horses in the barn

Kid Horses

Kid horse. I don’t remember when I first heard the term. It seems that it was in the early sixties. Those horses would stand quietly and still to let a small child clamber up into the saddle. Once I saw a little boy even hanging upside down pulling himself up by the wangs (saddle strings) to get into the saddle. The mare stood with her head slightly turned is if to try and help him up. Those horses would barely get out of a walk with a child in the saddle. But some of those same ones, when mounted by a full-grown roper, could come out of a roping box after a calf with vehemence. It’s like they had judgment. And why not? People vary in their degree of kindness and empathy, why not horses?

Later, in the eighties after Texas discovered litigation, a previously unknown term, I was conversing with a local horse trader. He told me he never used the term “kid horse”. He reasoned that if the horse did something dumb and a kid got hurt, the folks might come back to him about it. Like it was a guarantee. He said “if you want to put your kid on the horse, that’s your own business.”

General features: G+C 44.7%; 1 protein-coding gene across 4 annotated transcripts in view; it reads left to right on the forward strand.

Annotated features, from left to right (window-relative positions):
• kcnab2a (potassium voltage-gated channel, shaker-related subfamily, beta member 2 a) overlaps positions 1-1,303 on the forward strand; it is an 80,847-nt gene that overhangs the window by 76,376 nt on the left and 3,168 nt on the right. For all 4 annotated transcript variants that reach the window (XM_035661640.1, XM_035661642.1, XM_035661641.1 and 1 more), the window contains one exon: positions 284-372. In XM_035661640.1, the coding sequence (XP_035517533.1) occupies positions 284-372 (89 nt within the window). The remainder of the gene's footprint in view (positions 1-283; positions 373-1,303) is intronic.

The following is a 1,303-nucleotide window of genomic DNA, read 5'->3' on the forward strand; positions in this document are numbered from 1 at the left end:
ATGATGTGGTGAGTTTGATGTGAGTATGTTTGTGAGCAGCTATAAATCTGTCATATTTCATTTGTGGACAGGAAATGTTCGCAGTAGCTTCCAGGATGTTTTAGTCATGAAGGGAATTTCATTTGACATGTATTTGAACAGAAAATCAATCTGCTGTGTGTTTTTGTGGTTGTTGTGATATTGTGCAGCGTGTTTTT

What I find is that some breeds, and some individuals in any breed, are a little more “laid-back“ and comfortable dealing with people. They’re just more domestic. Often this is because they are not bred to race, cut, hunt ,jump, or do hundred mile endurance. A veterinarian, who is a friend of mine, once said “God bless the Quarter Horse.” He was referring to the general ease of dealing with ranch bred cow horses who stand quietly to allow themselves to be dealt with in a clinical setting, or to be calmly ridden on a trail ride. I have known individuals of close to twenty- five horse breeds including Arabians, warm bloods, Pasos, and Andalusians, that have demonstrated that same trait. My mom used to say “pretty is as pretty does.”

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